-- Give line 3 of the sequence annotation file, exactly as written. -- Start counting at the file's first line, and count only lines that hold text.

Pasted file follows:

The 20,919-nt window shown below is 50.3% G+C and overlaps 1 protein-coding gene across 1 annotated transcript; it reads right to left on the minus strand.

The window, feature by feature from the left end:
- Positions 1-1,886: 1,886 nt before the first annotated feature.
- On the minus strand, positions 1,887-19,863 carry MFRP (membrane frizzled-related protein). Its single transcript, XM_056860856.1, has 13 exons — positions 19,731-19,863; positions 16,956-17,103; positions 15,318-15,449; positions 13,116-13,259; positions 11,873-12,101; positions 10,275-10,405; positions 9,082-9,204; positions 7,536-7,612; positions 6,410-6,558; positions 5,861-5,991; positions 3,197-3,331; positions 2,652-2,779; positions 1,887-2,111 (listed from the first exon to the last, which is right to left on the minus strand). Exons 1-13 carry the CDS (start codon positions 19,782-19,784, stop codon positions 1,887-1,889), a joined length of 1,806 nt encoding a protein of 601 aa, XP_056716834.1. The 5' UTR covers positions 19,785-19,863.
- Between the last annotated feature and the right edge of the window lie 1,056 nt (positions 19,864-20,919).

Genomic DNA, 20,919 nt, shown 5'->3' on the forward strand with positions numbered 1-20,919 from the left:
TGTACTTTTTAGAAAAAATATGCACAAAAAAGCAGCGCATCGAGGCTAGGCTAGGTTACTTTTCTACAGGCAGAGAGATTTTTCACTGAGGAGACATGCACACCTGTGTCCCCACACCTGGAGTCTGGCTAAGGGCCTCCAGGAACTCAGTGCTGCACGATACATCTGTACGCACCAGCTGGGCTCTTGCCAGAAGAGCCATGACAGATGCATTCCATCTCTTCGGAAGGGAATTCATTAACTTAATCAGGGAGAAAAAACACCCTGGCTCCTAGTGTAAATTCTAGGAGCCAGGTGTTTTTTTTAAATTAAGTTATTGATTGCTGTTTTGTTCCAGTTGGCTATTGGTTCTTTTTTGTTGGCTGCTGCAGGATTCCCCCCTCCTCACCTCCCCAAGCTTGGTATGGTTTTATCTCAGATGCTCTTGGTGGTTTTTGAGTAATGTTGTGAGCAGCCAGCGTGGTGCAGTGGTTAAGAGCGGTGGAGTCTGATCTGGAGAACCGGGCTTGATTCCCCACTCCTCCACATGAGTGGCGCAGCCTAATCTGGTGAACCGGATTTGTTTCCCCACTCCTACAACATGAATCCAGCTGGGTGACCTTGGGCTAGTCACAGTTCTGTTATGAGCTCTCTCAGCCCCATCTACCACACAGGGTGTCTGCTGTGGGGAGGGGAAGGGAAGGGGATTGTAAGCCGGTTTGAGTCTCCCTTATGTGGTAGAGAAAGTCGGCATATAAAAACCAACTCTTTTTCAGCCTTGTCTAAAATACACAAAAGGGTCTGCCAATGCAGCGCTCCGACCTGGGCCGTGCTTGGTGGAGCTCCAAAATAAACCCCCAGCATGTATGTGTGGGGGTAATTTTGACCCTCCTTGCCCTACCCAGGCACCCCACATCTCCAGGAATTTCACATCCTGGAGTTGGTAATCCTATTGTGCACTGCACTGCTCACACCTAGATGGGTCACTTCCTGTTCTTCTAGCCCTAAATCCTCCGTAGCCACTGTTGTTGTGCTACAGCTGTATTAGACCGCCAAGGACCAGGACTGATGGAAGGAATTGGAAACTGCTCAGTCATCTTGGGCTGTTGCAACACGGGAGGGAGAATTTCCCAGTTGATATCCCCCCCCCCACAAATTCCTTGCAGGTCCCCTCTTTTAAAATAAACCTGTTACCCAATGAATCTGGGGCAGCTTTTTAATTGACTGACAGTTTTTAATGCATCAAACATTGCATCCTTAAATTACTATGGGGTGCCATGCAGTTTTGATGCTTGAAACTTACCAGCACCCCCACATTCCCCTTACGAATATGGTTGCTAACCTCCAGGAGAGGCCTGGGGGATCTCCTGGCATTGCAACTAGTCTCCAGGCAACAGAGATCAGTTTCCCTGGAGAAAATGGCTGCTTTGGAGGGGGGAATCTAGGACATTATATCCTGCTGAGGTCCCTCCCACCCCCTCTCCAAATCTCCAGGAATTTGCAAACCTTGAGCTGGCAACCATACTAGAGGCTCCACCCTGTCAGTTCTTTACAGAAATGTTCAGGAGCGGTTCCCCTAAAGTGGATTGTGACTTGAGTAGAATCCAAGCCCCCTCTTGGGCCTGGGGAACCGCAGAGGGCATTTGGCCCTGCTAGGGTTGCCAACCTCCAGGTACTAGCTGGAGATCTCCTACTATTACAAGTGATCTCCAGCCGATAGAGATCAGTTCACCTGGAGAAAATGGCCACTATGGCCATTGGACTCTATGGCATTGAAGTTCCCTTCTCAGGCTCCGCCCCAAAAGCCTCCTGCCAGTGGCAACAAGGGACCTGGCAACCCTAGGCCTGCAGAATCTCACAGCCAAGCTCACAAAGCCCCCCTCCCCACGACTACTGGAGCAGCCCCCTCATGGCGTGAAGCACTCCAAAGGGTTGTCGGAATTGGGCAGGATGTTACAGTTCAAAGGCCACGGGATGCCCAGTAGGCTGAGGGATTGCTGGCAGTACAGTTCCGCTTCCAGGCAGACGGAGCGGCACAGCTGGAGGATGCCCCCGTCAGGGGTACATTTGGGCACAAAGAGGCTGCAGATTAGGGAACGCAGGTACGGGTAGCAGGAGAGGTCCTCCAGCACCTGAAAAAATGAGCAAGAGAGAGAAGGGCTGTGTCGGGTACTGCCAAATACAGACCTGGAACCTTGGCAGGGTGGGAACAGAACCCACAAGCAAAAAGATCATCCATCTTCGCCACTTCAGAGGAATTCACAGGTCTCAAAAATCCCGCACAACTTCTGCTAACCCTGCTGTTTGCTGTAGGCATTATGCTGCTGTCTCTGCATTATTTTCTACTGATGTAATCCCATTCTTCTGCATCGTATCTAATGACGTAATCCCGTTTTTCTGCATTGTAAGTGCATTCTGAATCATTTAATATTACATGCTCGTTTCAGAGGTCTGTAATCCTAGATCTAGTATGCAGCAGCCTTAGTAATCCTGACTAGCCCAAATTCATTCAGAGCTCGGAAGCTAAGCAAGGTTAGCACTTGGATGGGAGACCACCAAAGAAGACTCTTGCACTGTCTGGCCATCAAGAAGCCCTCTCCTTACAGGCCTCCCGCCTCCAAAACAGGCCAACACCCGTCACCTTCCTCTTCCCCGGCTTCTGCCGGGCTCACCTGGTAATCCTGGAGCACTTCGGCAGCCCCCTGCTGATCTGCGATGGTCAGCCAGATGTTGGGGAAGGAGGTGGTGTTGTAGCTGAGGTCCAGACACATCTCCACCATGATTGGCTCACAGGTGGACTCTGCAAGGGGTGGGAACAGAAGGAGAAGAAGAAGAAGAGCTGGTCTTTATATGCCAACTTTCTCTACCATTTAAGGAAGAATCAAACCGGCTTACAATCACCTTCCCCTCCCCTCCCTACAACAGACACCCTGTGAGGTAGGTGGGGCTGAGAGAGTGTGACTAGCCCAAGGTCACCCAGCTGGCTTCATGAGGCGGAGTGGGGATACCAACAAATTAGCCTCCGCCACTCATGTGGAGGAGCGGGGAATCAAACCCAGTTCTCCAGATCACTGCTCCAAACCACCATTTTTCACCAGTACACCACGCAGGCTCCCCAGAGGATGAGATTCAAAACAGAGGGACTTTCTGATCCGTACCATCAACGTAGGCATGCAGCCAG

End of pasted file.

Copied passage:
- Positions 1-1,886: 1,886 nt before the first annotated feature.